Stock markets failed to deliver a Christmas rally as they ended December the way they had spent much of the year – mostly down. The MSCI World Net TR index, which tracks global developed equities, was down a further 5% during the month. This brings its total decline for the year to -16%, making 2022 the worst year for global stocks since the financial crisis. One market which managed to buck the trend in December was that of China, which saw its stocks rise 4.7% in one day as the Chinese government relaxed some of its Covid rules.
Inflation showed tentative signs of easing last month, with the Consumer Prices Index in the UK coming down from its 41 year high of 11.1% to 10.7%. Despite this, interest rates continued to rise, with the Bank of England applying its eighth rate hike of the year to end 2022 with a base rate of 3.5%. Gilt prices continued to slump as a result, with long-dated gilts in particular declining more than 8% during the month and ending the year down 40%.
Full round-up of December market performance
In the UK, the FTSE 100 index declined 1.49% while medium and smaller companies, measured by the FTSE 250 ex IT index and the FTSE Small Cap ex IT index respectively, returned -1.60% and +1.26%. In the US, the S&P 500 USD index fell 5.76% while in Europe the Eurostoxx 50 EUR index dropped 4.26%. Japanese stocks measured by the Topix JPY index were down 4.57%.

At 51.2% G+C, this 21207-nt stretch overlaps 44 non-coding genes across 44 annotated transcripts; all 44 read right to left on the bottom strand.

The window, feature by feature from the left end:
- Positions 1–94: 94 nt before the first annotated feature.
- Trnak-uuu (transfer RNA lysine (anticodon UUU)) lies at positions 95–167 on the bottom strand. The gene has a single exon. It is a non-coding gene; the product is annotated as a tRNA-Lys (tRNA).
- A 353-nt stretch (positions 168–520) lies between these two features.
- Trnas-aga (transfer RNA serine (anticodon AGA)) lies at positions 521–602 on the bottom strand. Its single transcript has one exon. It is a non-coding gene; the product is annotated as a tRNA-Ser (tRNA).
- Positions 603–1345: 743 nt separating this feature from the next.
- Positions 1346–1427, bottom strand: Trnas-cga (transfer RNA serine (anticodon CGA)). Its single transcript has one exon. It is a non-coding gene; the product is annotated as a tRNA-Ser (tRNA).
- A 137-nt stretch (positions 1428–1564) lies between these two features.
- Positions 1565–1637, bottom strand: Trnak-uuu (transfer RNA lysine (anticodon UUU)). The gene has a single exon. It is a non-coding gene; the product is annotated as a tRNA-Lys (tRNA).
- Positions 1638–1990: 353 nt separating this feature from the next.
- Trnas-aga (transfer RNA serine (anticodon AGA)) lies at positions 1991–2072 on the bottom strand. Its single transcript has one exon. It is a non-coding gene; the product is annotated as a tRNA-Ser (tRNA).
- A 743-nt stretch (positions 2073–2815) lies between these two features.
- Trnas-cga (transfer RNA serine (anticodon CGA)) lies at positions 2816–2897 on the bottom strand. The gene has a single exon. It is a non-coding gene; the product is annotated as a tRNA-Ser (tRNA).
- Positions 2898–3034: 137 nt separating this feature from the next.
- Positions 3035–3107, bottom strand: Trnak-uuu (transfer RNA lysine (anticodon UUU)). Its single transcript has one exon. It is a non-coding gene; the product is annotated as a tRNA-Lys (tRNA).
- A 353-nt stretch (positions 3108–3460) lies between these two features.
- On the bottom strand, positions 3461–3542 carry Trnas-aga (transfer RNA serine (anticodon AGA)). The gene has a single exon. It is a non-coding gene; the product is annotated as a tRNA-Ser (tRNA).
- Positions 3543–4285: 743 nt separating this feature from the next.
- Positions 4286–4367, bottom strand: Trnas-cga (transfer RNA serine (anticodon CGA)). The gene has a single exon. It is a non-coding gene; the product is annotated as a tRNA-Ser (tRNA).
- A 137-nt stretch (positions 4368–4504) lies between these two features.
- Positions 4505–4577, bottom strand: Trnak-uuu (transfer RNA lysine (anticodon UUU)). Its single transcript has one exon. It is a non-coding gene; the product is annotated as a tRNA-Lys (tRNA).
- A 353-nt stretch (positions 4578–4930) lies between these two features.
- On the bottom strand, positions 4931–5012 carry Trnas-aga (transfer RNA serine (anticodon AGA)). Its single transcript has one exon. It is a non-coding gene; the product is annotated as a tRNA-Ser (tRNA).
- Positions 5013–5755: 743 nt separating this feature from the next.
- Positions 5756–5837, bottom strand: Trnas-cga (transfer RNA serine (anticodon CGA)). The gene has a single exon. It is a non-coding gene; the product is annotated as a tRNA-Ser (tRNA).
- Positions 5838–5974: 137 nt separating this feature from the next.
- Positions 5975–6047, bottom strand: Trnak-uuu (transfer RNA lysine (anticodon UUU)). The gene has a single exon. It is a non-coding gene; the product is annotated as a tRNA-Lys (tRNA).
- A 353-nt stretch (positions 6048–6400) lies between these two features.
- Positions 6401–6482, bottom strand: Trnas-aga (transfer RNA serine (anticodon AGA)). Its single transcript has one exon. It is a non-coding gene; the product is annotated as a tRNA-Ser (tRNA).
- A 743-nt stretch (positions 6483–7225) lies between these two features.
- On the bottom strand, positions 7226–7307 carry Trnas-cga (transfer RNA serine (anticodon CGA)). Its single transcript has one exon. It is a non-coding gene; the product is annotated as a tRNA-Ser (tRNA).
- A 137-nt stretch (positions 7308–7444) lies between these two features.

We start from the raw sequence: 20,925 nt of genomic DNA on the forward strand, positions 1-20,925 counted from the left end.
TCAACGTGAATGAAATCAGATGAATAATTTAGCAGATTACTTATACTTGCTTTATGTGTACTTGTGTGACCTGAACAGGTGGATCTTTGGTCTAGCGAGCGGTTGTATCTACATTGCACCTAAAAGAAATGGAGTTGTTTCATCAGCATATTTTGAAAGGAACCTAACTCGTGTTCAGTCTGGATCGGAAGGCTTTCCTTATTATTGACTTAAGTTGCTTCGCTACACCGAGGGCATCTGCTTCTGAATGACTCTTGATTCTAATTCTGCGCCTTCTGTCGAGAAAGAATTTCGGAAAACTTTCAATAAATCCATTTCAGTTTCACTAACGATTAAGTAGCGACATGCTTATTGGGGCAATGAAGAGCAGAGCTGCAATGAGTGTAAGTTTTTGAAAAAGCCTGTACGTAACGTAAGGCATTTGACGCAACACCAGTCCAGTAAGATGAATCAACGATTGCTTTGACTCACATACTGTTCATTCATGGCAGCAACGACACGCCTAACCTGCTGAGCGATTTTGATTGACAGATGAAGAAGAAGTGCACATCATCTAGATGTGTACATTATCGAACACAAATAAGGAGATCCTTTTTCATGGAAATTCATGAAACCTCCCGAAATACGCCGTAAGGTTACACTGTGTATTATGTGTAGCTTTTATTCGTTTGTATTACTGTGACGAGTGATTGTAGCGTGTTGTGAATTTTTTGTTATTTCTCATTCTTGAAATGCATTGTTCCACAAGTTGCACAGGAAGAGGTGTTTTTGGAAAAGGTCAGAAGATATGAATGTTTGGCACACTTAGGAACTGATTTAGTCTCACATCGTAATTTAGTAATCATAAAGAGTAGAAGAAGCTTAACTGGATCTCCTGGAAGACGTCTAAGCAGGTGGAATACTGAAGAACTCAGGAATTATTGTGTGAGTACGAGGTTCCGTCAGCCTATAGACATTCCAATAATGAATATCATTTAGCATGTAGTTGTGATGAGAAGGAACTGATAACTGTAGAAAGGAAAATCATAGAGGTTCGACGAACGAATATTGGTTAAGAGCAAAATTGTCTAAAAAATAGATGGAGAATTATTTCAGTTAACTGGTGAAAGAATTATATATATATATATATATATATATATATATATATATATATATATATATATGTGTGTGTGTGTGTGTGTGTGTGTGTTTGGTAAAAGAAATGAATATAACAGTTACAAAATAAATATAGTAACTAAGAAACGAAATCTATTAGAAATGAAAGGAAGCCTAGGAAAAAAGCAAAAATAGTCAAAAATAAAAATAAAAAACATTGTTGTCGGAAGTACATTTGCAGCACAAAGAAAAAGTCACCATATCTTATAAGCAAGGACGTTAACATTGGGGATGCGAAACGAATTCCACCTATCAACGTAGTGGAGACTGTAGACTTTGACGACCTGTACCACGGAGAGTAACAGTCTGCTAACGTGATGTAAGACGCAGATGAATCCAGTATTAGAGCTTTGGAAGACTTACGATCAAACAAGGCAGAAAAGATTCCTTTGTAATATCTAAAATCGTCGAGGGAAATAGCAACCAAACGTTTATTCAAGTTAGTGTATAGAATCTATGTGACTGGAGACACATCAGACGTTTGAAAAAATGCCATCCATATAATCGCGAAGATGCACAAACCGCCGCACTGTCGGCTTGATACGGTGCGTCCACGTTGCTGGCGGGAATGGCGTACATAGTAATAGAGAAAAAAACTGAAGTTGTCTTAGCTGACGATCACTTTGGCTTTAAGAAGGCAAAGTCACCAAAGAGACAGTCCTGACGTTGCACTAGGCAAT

Emerging markets returns were also mostly negative, with the MSCI Emerging Markets index dropping 1.95% in local currency terms. Indian stocks measured by the Nifty 50 INR index fell 3.48% and Latin American equities, measured by the MSCI Latin America local currency index, conceded 3.84%. However there was a small reversal of fortune for China, with the MSCI China local index gaining 4.79%.
In the fixed income market, UK government bonds, measured by the FTSE Gilts All Stocks index, declined 4.09%, with long-dated (over 15 years to maturity) gilts shedding 8.36%. Sterling denominated corporate bonds, measured by the Markit iBoxx Sterling Corporates index, dropped 1.66%. In the high yield market, the Bank of America Merrill Lynch Sterling High Yield index climbed 0.08%.
There were mixed returns in the commodities market. The S&P GSCI USD index, which consists of a basket of commodities including oil, metals and agricultural items, was down 1.38%. Crude oil futures slipped 0.36% during the month. In the agricultural markets, corn and wheat futures delivered 2.49% and 2.66% in USD respectively. In the precious metals markets, the S&P GSCI Gold and Silver indices surged 4.14% and 10.77% in USD respectively.
In the currency markets, the pound picked up 0.21% versus the US dollar but depreciated 2.52% against the euro and 4.82% versus the yen.